Jacqui Biggs Larsen does not have an image.
Jacqui Biggs Larsen
(Syracuse, NY, 1962 - )
From SMA website: As a girl, Jacqui Biggs Larsen rode her bike down to the local strip mall and dug through dumpsters for bits of this and that, which she used to make cards for her family. However, when she majored in art at BYU, she was pushed toward a more academic approach, partly by the structure of the art program, which focuses in the beginning on developing basic skills and a visual vocabulary. In her advanced classes she was dissuaded at times by particular teachers from creating the kinds of works she now creates - a complex combination of collage, montage, and assemblage that generally includes some drawing and painting.
Jacqui Larsen says her works are, like many artists', ways to "define the self," to explore who she is. Although her works are Postmodernist (see The Art section, definitions), she says none of the academic work was left behind or lost, just incorporated into the particular kind of work she now does. (She is remembered by classmates as being one of the best draftsmen in their classes.) Her works reflect the complexity of the times, the complexity of women's lives, and in particular, her own complexity.
She says she finds "herself exploring childhood, sisterhood, maternity in ways that question western traditions of idealism. By replacing representations of femaleness with images of everyday women, I hope to piece together new myths and narratives." In these ways, Larsen is also a feminist artist, concerned with issues contemporary women face.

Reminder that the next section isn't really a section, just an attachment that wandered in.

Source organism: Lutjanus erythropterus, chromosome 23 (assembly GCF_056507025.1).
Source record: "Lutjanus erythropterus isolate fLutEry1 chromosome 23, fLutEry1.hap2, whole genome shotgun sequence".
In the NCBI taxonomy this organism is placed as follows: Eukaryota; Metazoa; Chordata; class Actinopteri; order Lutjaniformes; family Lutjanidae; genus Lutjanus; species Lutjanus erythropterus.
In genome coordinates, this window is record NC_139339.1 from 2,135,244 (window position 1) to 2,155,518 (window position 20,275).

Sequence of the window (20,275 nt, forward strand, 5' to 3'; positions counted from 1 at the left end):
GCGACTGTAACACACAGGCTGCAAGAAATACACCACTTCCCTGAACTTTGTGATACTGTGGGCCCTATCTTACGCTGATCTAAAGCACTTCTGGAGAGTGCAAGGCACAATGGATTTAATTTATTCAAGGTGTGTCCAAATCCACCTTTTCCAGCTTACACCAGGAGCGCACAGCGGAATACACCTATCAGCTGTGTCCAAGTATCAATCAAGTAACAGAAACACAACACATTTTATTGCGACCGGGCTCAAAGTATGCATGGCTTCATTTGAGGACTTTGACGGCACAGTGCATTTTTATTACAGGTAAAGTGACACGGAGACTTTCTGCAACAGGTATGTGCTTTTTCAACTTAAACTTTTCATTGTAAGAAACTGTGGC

To create her artworks, Larsen uses "actual artifacts and photographs, torn-up maps, pins, string, casters, quilts, old savings stamps." She believes "these artifacts provide an entrance to her pieces and physically attach them to the here and now." This dual role of the artifacts, being old but in the present, is representative of what Larsen says is "at the heart of our experience - contradiction." We are part earthly creatures and part spiritual, and Larsen "seeks in some way to bring these realms together."
Like many postmodernists, Larsen's work is layered with meaning, and although the symbols often have personal meaning, they also are universal enough to allow viewers to understand and to tie the images and ideas into their own experiences. Larsen wants to know why and how she got to be who she is - to be aware of choices and possibilities. Viewers who seek to understand Larsen's work are likely to find themselves motivated to explore and question as well.
Jacqui Biggs Larsen's ability to create powerful artworks that provoke us to examine our lives and what they mean has garnered her many awards, fellowships, and grants; most recently, two grants and a fellowship from the Utah Arts Council, and the first place award in the Spring Salon at the Springville Museum of Art, April 1998.